And to some extent that's very irrational. I mean, Clarke's writing style annoys me too, even though it's very similar to Asimov's, whose writing I love.
 
Some of Niven's solo stuff has that problem (though wasn't one of Ringworld's themes that that was all hollow BS?), but I've read more of his short stories which are more like classic Asimov.
I like Niven's short stories. I'm not allergic to his novels, either, but his strengths tend to be hard science ideas, which often work better in short story forms.

Another way of putting it is that Niven and Pournelle both tend to have two-dimensional characters and societies but their two dimensions are orthogonal so when they interact you get some interesting stuff. Plus Niven has a gift for science fiction imagination and speculation and Pournelle knows more history and political science, so the combination has more depth.

I might recommend King David's Spaceship as a Pournelle book for lefties. The politics don't line up neatly with contemporary obsessions as much, so its less likely to irritate people who have those contemporary obsessions.
 

mojojojo

Gone Fishin'
Also, even giving how easy it is to travel to the alternate earths in The Long Earth, I doubt all that many people would be migrating to them (at least from first world nations.I think travel and sight-seeing would be popular, but how many people would want to give up the comforts of modern society. Most of the people I know gag at the thought of eating rabbit or goat, much less mastodon and ground sloth
 
I have not been impressed with the books. Quite the opposite. Mainly, I blame Baxter, who despite his qualifications seem to have a very poor grasp of science, and maths in particular.

When you introduce a huge change like the long earth, it is important to keep the suspension of disbelief running. The number of simply dumb mistakes in the books are just too huge.

It starts off with the people emigrating to other earths. The authors make a point of how people step at a rate of 10-15 minutes per earth, yet we meet settling parties in places that would take decades of constant stepping to get to. Clearly, no one thought to work out travel times when stepping, even as they were writing a book about traveling through stepping.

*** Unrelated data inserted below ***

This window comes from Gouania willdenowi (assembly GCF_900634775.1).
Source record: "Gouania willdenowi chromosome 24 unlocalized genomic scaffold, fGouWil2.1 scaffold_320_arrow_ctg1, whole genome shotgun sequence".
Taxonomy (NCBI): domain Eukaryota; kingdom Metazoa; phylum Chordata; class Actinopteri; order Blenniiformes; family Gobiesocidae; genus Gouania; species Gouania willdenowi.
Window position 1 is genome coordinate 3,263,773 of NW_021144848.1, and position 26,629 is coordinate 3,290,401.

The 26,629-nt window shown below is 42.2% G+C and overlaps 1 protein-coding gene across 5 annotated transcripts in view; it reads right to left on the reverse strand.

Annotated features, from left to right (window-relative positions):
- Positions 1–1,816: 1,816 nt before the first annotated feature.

I can forgive the impossible airships, they are just too cool, even if pressure-changes between worlds would shred them in short order.

But not getting exponential growth? I mean, just not having heard of the concept? I don't know how long it would take Trolls and Elves to fill up the long earth, but it wouldn't be long. A hundred and twenty thousand years after the first Troll/Elf is born, all the earths are deserts, at a guess.

Stuff like saying the long earth has a vastly bigger surface area than a dyson sphere? Baxter is supposed to be a mathematican, 500 million >>> 4 million was too complex for him?

Its not that any of these are terrible, its just that when everything is not just wrong, but very wrong, and even the really easy stuff clearly hasn't even been looked at...the sheer sloppiness is offputting.

The stepper town would have been hit with every plague in history, untill they developed a psychotic hatred of strangers. Aslo, Romans on an empty earth with 2000 years to work, and they got a couple of little towns?

I didn't much find the human beings very convincing either. Joshua is just too self contained and passionless to be interesting, and the people in general...hardly anyone finds being a bandit rewarding, with instant escape handy? Vast numbers of people in the western world suddely finds farming a rewarding profession? Entire network of towns with no jail and no idea what to to with a murder?

And for all their mention that the long earth is not tame, it seems most people can get by as long as they are sensible. It basically seems based on our own, tame world. The actual consequences of earths with their entire suite of predators intact, with no fear of man, doesn't seem to have been give any thought.

The books read, to me, like sloppily written childrens books that got published for adults by mistake. I keep getiing jolted out by the "Lord, no!" feeling I get when I run into something particularily suspension-of-disbelief wrecking.
 
Top